The Iraqi air force has always been something of a hollow force. It did not perform well during the Iran-Iraq War in either tactical or strategic missions, and it did not play any significant role in the Gulf War. Iraq has, however, had half a decade to rethink how it might employ its strike aircraft in missions using weapons of mass destruction. Iran has already produced and used chemical bombs, and it has produced biological bombs. Iraq’s leadership faces significant near to mid-term problems in deploying large numbers of ballistic missiles and also faces significant constraints on missile warhead testing. It may also feel that many of its older aircraft are expendable if they are dedicated to missions using weapons of mass destruction, and that even its best strike aircraft can be used in one-way missions that greatly extend their range or ability to use very low altitude flight and evasive attack patterns.
Despite its losses, the Iraqi air force’s total surviving inventory of combat aircraft seems to include 6 Tu-22s, 1–2 Tu-16s, 30 Mirage F-1s, 15 MiG-29s, 60 MiG-23s, 15 MiG-25s, 150 MiG-21s, 30 Su-25s, and 60 Su-17s, Su-20s, Su-22s. 1 Iraq has recently been able to fly peaks of 100 sorties per day, although many of these aircraft have been low-grade fighters and trainers, and it is not clear whether the bombers are still operational.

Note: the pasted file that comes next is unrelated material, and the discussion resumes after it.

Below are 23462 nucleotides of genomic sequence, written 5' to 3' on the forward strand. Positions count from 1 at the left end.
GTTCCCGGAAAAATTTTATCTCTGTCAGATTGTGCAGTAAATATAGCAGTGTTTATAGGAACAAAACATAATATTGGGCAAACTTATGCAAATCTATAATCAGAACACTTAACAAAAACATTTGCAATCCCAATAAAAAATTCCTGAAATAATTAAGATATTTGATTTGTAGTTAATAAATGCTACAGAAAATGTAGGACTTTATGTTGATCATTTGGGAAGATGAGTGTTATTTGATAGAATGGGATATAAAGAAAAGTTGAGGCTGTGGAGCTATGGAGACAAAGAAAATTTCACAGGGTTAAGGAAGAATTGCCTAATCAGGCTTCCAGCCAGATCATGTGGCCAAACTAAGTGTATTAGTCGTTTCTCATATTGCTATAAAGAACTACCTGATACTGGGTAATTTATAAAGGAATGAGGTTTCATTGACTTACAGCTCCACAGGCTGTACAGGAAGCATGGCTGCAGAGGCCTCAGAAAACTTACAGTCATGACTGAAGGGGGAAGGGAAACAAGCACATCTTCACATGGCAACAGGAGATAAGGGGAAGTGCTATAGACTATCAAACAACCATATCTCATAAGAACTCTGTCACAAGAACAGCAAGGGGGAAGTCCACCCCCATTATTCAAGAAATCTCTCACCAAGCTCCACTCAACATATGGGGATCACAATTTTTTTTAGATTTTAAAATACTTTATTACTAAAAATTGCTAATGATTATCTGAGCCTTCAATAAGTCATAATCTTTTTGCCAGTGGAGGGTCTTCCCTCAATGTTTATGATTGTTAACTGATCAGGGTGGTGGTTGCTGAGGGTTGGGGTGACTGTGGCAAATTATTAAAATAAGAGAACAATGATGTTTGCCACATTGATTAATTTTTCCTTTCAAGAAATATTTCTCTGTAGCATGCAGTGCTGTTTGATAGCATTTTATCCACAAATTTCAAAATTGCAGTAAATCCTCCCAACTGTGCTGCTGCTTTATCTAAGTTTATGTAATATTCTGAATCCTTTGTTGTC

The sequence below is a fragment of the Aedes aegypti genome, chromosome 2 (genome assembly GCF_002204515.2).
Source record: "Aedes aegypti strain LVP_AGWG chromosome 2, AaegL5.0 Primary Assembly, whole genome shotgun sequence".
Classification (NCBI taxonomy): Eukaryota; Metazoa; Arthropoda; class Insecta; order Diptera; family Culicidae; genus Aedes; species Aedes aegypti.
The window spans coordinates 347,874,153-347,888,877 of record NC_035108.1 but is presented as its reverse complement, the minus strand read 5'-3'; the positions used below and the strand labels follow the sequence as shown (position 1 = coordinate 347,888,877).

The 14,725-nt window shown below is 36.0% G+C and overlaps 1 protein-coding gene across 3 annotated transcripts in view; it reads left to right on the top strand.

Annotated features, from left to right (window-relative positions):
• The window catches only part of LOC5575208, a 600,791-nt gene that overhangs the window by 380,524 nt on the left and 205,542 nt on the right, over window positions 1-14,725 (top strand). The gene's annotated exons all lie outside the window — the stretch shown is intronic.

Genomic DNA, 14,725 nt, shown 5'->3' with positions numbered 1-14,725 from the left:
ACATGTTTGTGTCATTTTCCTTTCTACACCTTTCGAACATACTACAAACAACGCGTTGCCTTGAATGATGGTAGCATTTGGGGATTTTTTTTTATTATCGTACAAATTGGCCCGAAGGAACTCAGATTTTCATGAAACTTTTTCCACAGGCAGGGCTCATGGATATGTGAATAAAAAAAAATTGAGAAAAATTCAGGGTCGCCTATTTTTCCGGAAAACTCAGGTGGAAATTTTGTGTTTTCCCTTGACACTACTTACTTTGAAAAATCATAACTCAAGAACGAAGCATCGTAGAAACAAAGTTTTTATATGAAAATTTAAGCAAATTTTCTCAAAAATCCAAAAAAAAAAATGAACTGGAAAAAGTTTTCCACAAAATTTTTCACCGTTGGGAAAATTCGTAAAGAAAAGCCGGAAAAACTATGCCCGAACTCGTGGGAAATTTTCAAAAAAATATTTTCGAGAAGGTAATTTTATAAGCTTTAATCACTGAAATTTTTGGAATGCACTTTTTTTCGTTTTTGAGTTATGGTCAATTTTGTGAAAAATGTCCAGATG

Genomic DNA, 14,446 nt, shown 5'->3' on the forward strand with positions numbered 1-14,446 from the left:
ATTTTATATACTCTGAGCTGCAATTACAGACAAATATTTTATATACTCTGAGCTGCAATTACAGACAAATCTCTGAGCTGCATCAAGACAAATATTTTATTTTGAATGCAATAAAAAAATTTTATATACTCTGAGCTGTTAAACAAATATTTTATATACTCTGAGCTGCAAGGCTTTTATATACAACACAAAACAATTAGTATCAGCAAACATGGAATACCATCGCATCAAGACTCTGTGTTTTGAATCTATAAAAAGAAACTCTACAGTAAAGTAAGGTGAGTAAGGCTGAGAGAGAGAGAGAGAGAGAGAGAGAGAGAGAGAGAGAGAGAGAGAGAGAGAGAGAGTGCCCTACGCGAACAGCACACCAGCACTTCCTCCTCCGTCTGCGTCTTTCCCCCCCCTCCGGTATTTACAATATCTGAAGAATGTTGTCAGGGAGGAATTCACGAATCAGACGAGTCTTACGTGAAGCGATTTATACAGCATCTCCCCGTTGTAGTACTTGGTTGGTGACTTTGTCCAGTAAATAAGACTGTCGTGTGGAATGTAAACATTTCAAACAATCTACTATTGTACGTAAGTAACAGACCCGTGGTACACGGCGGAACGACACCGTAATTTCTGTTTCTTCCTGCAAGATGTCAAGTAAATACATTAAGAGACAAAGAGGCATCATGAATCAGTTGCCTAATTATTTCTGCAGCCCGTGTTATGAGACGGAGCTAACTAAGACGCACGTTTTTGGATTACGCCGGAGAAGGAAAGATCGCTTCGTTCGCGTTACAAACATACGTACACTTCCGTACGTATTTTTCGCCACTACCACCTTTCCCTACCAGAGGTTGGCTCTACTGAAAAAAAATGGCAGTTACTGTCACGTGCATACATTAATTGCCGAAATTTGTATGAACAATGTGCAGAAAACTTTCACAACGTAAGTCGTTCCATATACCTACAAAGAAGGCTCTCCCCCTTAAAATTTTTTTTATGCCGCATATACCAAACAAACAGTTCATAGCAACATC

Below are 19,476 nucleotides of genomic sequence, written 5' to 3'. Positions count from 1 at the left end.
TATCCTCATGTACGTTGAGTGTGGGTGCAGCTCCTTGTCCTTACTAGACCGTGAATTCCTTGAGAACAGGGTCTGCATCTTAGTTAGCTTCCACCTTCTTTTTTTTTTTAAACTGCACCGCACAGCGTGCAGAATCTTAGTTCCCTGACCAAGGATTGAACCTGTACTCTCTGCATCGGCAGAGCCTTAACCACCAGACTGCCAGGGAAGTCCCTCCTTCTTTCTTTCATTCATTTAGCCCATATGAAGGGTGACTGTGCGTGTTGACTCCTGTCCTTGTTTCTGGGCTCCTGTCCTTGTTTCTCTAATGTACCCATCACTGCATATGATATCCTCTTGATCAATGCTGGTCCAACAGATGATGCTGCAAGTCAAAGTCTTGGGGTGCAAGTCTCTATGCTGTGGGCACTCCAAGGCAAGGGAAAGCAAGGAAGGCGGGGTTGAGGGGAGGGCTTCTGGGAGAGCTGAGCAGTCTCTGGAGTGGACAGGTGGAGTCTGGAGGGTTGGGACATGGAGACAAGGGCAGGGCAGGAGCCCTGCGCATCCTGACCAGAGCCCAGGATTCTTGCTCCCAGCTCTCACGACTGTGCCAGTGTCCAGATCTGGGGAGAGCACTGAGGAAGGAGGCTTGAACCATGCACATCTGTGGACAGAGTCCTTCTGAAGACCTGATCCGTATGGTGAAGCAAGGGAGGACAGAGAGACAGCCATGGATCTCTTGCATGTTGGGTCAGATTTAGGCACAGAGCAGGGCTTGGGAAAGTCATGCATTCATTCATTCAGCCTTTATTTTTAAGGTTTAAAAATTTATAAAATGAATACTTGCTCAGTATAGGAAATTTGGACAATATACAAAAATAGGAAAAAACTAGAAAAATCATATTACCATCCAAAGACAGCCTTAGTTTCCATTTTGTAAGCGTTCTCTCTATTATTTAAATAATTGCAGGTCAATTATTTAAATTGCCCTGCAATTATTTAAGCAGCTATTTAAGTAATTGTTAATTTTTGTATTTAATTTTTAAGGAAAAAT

Iraq retains large numbers of combat-capable trainers, transport aircraft and helicopters, and remotely piloted vehicles. The trainers include some Mirage F-1BQs, 25 PC-7s, 30 PC-9s, 50–60 Tucanos (EMB-312s), 40 L-29s, and 40 L-39s. Transport assets include a mix of Soviet An-2, An-12, An-24, An-26, and Il-76 jets and propeller aircraft, and some Il-76s modified to act as tankers. The remotely piloted vehicles (RPVs) include some Iraqi-made designs, Italian designs, and Soviet designs. It is unclear how effective Iraq was in using any of these RPV systems, but it did make use of them during the Gulf War. 2